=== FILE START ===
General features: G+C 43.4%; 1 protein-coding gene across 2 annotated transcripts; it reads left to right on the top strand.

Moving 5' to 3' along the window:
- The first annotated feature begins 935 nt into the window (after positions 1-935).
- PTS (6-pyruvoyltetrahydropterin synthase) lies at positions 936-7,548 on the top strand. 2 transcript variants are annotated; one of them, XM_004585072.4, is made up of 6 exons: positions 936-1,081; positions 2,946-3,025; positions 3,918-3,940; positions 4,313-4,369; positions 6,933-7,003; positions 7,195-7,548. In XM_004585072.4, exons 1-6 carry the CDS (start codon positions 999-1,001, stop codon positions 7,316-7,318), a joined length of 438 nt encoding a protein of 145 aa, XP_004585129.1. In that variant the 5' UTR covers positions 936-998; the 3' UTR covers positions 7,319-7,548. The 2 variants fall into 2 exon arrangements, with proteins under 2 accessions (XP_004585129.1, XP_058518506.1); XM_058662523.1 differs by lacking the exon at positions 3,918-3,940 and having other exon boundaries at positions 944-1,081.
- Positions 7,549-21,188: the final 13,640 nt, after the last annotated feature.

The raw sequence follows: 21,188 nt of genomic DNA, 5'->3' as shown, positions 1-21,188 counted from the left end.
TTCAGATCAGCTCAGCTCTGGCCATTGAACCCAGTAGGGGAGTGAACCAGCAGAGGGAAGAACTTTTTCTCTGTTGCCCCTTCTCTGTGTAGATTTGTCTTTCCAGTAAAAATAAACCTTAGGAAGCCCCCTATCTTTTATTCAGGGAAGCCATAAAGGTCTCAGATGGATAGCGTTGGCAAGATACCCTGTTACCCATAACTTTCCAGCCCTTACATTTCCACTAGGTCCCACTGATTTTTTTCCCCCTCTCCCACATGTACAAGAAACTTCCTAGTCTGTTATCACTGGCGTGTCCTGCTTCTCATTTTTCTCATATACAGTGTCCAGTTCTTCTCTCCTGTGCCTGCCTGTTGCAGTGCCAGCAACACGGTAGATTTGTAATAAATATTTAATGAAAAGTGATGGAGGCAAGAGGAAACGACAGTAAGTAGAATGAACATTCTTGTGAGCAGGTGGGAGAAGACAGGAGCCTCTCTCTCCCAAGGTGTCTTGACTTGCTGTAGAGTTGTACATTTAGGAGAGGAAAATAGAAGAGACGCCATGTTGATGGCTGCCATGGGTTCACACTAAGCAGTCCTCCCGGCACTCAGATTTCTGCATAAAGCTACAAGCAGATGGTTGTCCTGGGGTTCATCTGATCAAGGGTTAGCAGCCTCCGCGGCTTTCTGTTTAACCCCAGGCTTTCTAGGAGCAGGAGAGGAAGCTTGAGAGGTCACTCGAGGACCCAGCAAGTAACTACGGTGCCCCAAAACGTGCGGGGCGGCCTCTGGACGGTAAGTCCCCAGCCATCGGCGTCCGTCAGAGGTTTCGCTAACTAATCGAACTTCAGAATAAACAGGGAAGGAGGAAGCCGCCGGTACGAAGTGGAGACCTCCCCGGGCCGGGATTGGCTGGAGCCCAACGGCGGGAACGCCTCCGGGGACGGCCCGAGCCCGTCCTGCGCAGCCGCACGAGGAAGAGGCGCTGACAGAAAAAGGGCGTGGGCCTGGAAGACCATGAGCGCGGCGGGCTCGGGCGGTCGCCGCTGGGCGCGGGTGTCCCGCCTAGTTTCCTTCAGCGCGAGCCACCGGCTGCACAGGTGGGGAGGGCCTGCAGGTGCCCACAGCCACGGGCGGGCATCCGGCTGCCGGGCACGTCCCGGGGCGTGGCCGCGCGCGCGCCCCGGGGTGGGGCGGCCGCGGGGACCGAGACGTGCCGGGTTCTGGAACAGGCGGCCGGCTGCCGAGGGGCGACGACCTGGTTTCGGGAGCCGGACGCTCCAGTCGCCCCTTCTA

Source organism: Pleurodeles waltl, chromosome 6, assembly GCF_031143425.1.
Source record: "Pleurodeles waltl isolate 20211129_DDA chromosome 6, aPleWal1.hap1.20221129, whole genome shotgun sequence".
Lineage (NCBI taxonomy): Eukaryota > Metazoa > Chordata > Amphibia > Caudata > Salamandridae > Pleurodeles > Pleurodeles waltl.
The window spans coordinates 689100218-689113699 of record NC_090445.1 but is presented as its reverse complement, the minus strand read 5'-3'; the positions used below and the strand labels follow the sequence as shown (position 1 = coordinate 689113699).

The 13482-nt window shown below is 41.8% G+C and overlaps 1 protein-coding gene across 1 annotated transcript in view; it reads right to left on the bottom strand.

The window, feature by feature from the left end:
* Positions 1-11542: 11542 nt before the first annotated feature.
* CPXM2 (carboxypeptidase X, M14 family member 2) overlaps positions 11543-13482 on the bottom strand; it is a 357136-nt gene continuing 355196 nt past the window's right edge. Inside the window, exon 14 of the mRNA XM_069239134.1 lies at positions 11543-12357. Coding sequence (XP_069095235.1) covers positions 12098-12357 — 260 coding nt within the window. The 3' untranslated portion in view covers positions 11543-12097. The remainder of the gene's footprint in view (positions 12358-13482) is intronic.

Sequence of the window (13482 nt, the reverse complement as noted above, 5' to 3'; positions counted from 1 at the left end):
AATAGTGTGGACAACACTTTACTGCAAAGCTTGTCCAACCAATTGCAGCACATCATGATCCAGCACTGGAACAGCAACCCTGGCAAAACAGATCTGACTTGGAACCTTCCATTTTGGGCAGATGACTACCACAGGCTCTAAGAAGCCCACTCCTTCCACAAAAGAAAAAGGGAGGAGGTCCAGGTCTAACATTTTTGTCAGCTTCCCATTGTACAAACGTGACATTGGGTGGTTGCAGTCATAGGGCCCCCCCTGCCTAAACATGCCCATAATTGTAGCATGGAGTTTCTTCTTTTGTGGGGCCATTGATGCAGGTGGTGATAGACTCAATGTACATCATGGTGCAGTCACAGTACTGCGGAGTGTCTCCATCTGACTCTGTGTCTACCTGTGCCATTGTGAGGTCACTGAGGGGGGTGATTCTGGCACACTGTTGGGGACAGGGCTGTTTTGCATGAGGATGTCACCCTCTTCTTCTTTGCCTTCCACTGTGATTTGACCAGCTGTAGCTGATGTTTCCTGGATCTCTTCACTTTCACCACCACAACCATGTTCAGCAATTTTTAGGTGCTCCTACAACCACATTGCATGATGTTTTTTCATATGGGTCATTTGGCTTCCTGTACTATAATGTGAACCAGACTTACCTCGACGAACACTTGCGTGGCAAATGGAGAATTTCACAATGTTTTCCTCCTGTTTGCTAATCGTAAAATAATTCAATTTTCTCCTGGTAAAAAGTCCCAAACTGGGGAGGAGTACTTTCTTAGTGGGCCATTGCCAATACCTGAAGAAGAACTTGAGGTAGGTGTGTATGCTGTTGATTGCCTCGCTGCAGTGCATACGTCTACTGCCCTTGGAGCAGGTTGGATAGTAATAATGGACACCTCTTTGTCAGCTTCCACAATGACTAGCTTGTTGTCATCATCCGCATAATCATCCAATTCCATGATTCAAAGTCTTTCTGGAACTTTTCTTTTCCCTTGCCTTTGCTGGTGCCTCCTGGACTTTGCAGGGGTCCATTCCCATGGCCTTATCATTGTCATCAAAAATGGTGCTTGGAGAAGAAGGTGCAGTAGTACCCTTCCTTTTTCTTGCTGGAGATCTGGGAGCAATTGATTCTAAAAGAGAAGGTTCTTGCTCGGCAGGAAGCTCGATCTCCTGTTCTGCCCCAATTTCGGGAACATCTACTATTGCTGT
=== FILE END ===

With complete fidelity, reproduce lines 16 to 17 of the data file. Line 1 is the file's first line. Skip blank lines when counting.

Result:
Sequence of the window (13482 nt, the reverse complement as noted above, 5' to 3'; positions counted from 1 at the left end):
AATAGTGTGGACAACACTTTACTGCAAAGCTTGTCCAACCAATTGCAGCACATCATGATCCAGCACTGGAACAGCAACCCTGGCAAAACAGATCTGACTTGGAACCTTCCATTTTGGGCAGATGACTACCACAGGCTCTAAGAAGCCCACTCCTTCCACAAAAGAAAAAGGGAGGAGGTCCAGGTCTAACATTTTTGTCAGCTTCCCATTGTACAAACGTGACATTGGGTGGTTGCAGTCATAGGGCCCCCCCTGCCTAAACATGCCCATAATTGTAGCATGGAGTTTCTTCTTTTGTGGGGCCATTGATGCAGGTGGTGATAGACTCAATGTACATCATGGTGCAGTCACAGTACTGCGGAGTGTCTCCATCTGACTCTGTGTCTACCTGTGCCATTGTGAGGTCACTGAGGGGGGTGATTCTGGCACACTGTTGGGGACAGGGCTGTTTTGCATGAGGATGTCACCCTCTTCTTCTTTGCCTTCCACTGTGATTTGACCAGCTGTAGCTGATGTTTCCTGGATCTCTTCACTTTCACCACCACAACCATGTTCAGCAATTTTTAGGTGCTCCTACAACCACATTGCATGATGTTTTTTCATATGGGTCATTTGGCTTCCTGTACTATAATGTGAACCAGACTTACCTCGACGAACACTTGCGTGGCAAATGGAGAATTTCACAATGTTTTCCTCCTGTTTGCTAATCGTAAAATAATTCAATTTTCTCCTGGTAAAAAGTCCCAAACTGGGGAGGAGTACTTTCTTAGTGGGCCATTGCCAATACCTGAAGAAGAACTTGAGGTAGGTGTGTATGCTGTTGATTGCCTCGCTGCAGTGCATACGTCTACTGCCCTTGGAGCAGGTTGGATAGTAATAATGGACACCTCTTTGTCAGCTTCCACAATGACTAGCTTGTTGTCATCATCCGCATAATCATCCAATTCCATGATTCAAAGTCTTTCTGGAACTTTTCTTTTCCCTTGCCTTTGCTGGTGCCTCCTGGACTTTGCAGGGGTCCATTCCCATGGCCTTATCATTGTCATCAAAAATGGTGCTTGGAGAAGAAGGTGCAGTAGTACCCTTCCTTTTTCTTGCTGGAGATCTGGGAGCAATTGATTCTAAAAGAGAAGGTTCTTGCTCGGCAGGAAGCTCGATCTCCTGTTCTGCCCCAATTTCGGGAACATCTACTATTGCTGT